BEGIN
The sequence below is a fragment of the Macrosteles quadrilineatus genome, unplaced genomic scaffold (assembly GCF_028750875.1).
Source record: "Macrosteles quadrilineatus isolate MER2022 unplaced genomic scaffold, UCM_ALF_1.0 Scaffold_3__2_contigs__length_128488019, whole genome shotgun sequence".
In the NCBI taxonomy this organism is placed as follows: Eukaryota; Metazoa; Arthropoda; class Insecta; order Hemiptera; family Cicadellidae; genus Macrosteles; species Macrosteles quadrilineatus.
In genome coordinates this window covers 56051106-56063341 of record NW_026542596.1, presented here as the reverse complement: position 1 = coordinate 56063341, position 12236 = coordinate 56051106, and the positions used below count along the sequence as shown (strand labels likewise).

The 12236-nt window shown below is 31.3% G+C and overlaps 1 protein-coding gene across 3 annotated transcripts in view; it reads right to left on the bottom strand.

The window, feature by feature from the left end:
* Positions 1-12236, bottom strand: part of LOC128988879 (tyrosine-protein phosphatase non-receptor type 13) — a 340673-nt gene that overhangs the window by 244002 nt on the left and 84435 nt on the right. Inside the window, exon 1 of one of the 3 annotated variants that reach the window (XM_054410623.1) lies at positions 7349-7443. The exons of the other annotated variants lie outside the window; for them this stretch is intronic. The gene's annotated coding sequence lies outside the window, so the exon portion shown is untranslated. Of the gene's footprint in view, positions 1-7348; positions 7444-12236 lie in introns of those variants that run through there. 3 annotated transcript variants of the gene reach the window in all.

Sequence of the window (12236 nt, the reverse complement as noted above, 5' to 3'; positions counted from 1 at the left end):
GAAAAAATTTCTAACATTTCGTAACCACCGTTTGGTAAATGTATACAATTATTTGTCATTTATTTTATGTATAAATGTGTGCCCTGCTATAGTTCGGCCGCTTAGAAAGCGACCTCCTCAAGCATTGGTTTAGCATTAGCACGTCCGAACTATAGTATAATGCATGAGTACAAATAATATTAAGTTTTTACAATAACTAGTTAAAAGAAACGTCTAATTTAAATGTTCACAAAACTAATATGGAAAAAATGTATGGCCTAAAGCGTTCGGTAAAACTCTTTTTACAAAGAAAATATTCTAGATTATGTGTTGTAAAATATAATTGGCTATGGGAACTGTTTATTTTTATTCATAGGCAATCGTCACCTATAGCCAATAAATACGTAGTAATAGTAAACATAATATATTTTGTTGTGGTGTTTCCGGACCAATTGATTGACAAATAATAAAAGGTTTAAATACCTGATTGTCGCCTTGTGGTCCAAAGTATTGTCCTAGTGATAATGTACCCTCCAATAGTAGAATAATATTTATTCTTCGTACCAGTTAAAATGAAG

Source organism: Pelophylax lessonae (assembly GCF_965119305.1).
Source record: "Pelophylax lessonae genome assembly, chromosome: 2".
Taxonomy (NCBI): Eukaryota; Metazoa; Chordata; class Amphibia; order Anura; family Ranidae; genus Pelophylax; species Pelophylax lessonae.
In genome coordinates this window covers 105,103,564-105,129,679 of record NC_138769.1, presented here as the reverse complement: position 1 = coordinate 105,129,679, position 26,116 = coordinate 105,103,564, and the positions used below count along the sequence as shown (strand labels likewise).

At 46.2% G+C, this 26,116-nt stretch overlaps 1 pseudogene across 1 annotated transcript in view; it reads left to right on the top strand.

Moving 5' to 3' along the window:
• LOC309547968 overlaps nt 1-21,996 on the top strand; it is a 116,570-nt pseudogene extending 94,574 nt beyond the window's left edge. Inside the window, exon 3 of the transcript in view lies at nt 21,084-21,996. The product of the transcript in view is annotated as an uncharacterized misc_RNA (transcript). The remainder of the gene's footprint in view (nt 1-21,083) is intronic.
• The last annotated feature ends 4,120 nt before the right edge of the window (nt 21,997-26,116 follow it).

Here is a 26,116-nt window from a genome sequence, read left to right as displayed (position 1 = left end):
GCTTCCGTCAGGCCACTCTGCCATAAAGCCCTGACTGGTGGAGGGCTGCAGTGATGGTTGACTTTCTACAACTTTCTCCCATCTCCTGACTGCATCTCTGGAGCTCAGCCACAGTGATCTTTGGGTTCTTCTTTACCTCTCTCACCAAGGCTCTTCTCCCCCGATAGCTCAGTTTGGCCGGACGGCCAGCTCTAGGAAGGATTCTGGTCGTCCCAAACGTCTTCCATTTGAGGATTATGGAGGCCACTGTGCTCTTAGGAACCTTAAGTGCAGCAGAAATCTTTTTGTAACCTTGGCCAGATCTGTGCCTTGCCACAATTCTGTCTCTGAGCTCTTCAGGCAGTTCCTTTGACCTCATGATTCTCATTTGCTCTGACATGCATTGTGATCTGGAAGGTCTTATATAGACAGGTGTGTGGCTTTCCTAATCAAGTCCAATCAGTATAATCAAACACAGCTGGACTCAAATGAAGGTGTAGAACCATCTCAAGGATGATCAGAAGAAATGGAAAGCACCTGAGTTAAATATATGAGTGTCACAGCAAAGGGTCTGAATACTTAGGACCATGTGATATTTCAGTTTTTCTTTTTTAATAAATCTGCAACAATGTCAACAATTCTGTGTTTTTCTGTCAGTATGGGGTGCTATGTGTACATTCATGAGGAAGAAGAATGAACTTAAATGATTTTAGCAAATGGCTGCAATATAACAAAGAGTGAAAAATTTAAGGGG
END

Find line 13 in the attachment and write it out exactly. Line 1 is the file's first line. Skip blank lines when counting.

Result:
In genome coordinates this window covers 105,103,564-105,129,679 of record NC_138769.1, presented here as the reverse complement: position 1 = coordinate 105,129,679, position 26,116 = coordinate 105,103,564, and the positions used below count along the sequence as shown (strand labels likewise).